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Epistle XLVII.

To Sabinianus, Deacon 1570 .

Gregory to Sabinianus, &c.

Thou knowest what has been done in the case of the prevaricator Maximus 1571 .  For after the most serene Lord the Emperor had sent orders that he should not be ordained 1572 , then he broke out into a higher pitch of pride.  For the men of the glorious patrician Romanus 1573 received bribes from him, and caused him to be ordained in such a manner that they would have killed Antoninus, the sub-deacon and rector of the patrimony, if he had not fled.  But I despatched letters to him, after I had learnt that he had been ordained against reason and custom, telling him not to presume to celebrate the solemnities of mass unless I should first ascertain from our most serene lords what they had ordered with regard to him.  And these my letters, having been publicly promulged or posted in the city, he caused to be publicly torn, and thus bounced forth more openly into contempt of the Apostolic See.  How I was likely to endure this thou knowest, seeing that I was before prepared rather to die than that the Church of the blessed apostle Peter should degenerate in my days.  Moreover thou art well acquainted with my ways, that I bear long; but if once I have determined not to bear, I go gladly in the face of all dangers.  Whence it is necessary with the help of God to meet danger, lest he be driven to sin to excess.  Look to what I say, and consider what great grief inspires it.

But it has come to my ears that he has sent [to Constantinople] a cleric, I know not whom, to say that the bishop Malchus 1574 was put to death in prison for money.  Now as to this there is one thing that thou mayest shortly suggest to our most serene lords;—that, if I their servant had been willing to have anything to do with the death of Lombards, the nation of the Lombards at this day would have had neither king nor dukes nor counts, and would have been divided in the utmost confusion.  But, since I fear God, I shrink from having anything to do with the death of any one.  Now the bishop Malchus was neither in prison nor in any distress; but on the day when he pleaded his cause and was sentenced he was taken without my knowledge by Boniface the notary to his house, where a dinner was prepared for him, and there he dined, and was treated with honour by the said Boniface, and in the night suddenly died, as I think you have already been informed.  Moreover I had intended to send our Exhilaratus to you in connection with that business; but, as I considered that the case was now done with, I consequently abstained from doing so.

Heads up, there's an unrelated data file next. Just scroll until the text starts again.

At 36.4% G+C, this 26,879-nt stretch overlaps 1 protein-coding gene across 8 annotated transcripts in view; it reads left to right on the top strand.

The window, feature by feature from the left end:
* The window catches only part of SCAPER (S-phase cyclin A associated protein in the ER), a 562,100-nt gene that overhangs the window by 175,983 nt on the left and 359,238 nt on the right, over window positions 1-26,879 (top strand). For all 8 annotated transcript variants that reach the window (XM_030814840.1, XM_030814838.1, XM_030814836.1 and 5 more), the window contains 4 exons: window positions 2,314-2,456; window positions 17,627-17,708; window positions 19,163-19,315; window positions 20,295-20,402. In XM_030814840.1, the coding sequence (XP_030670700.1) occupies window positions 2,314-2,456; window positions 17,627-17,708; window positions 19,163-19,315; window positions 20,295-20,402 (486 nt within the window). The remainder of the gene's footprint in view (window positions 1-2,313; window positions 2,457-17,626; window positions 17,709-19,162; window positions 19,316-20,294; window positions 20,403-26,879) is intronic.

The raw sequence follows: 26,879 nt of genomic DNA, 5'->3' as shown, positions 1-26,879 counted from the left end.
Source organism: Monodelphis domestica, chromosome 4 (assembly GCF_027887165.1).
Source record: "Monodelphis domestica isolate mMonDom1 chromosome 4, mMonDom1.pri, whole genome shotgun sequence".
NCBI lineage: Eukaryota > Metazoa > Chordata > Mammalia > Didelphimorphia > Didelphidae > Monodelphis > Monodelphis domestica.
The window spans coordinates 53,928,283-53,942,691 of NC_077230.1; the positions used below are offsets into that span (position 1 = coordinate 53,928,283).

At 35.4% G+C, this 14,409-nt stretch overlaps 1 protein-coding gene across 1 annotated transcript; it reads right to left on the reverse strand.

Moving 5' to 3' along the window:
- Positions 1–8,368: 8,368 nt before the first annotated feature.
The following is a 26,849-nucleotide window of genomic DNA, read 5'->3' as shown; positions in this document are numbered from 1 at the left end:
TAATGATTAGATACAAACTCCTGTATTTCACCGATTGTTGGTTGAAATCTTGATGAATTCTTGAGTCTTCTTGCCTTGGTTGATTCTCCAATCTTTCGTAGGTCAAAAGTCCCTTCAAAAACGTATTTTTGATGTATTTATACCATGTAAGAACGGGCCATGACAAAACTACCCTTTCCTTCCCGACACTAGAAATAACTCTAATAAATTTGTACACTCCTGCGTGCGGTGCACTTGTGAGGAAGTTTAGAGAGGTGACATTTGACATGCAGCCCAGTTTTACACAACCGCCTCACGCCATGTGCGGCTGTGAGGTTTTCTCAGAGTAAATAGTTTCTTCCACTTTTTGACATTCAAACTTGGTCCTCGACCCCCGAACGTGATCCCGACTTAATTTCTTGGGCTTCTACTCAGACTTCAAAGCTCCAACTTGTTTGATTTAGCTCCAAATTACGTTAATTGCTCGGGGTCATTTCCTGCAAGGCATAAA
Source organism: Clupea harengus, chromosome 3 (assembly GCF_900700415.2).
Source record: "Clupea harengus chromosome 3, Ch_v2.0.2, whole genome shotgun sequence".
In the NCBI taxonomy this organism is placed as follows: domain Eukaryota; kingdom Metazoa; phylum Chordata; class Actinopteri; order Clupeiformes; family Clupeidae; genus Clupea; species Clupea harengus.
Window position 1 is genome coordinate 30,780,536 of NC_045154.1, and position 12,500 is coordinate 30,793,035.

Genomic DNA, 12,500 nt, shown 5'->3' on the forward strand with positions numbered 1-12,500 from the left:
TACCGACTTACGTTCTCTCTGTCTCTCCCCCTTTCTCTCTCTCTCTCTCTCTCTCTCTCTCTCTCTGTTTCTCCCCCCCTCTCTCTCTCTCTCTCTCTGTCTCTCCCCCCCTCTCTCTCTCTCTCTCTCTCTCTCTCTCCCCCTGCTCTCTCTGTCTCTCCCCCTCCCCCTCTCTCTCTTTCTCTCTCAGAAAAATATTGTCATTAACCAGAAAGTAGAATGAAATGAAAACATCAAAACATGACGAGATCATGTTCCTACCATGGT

He was the pope’s apocrisiarius at Constantinople.


See III. 47, note 2.


In his letter to Maximus (IV. 20), Gregory had only expressed a suspicion that the alleged order of the Emperor for his consecration had been fictitious.  He now seems to have satisfied himself that it was so.  For a review of the whole case, see III. 47, note 2.


Romanus Patricius was the Exarch of Italy.  See I. 33; II. 46; III. 31; V. 24.


See II. 20, note 5.

Next: Book V